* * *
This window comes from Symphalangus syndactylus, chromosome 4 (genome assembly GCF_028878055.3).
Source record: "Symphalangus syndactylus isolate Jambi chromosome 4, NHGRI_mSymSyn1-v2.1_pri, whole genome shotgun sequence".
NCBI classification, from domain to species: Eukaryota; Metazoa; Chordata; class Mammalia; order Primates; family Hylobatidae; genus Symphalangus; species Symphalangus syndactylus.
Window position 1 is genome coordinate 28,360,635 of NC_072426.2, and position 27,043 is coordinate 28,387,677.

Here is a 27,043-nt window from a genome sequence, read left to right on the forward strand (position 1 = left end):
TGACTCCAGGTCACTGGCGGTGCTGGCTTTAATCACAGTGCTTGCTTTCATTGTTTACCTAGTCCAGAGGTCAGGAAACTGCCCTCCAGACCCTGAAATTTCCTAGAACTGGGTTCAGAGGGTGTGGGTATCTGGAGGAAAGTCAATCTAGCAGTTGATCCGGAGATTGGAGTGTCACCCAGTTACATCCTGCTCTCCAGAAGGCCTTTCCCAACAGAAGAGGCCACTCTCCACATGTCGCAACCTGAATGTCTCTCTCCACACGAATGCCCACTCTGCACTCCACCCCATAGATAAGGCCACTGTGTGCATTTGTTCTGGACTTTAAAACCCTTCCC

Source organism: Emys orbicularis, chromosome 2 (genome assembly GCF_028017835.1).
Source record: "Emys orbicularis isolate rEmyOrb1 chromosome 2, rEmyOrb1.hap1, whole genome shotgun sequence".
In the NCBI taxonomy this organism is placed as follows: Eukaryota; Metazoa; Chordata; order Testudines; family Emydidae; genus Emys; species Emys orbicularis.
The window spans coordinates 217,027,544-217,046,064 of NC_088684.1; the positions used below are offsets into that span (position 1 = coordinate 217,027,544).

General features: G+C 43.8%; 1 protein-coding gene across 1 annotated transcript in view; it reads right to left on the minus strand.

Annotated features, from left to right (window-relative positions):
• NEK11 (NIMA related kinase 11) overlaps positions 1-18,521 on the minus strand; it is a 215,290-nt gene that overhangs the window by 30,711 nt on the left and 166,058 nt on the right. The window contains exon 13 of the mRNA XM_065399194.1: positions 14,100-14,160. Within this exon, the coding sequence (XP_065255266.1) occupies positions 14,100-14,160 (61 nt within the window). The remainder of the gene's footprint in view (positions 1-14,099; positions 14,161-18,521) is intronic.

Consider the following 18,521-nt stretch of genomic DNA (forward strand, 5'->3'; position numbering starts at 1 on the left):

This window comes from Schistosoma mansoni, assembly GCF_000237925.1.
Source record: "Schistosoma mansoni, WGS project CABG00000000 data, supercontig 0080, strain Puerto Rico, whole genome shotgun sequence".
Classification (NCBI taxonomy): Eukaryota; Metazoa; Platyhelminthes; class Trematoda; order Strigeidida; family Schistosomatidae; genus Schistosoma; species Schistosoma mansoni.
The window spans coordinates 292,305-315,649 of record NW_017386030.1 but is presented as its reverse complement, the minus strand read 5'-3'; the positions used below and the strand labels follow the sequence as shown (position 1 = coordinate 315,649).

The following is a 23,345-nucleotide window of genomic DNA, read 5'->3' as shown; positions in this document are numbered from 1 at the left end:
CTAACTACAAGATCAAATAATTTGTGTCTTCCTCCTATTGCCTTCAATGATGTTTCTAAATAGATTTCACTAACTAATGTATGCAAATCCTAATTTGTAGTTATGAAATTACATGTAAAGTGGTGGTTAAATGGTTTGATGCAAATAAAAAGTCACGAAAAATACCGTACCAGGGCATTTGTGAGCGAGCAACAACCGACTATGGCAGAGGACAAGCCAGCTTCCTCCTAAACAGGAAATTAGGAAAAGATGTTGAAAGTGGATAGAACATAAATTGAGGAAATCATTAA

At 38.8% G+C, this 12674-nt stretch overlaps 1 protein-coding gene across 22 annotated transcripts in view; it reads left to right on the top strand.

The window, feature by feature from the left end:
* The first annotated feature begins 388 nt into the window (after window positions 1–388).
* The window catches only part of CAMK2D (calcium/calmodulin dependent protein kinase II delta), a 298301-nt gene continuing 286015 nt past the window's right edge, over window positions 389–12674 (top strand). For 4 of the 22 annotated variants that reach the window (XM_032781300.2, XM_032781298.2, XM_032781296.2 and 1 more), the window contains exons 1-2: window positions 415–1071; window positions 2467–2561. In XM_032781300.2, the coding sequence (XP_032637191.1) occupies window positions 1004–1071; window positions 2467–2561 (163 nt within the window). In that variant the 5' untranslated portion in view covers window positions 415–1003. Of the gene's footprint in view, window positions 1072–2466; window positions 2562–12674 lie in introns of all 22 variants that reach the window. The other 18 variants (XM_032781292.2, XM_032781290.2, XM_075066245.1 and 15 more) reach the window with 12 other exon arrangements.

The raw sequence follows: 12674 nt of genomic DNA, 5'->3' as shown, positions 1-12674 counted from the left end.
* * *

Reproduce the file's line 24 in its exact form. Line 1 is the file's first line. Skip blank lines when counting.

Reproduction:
* The window catches only part of CAMK2D (calcium/calmodulin dependent protein kinase II delta), a 298301-nt gene continuing 286015 nt past the window's right edge, over window positions 389–12674 (top strand). For 4 of the 22 annotated variants that reach the window (XM_032781300.2, XM_032781298.2, XM_032781296.2 and 1 more), the window contains exons 1-2: window positions 415–1071; window positions 2467–2561. In XM_032781300.2, the coding sequence (XP_032637191.1) occupies window positions 1004–1071; window positions 2467–2561 (163 nt within the window). In that variant the 5' untranslated portion in view covers window positions 415–1003. Of the gene's footprint in view, window positions 1072–2466; window positions 2562–12674 lie in introns of all 22 variants that reach the window. The other 18 variants (XM_032781292.2, XM_032781290.2, XM_075066245.1 and 15 more) reach the window with 12 other exon arrangements.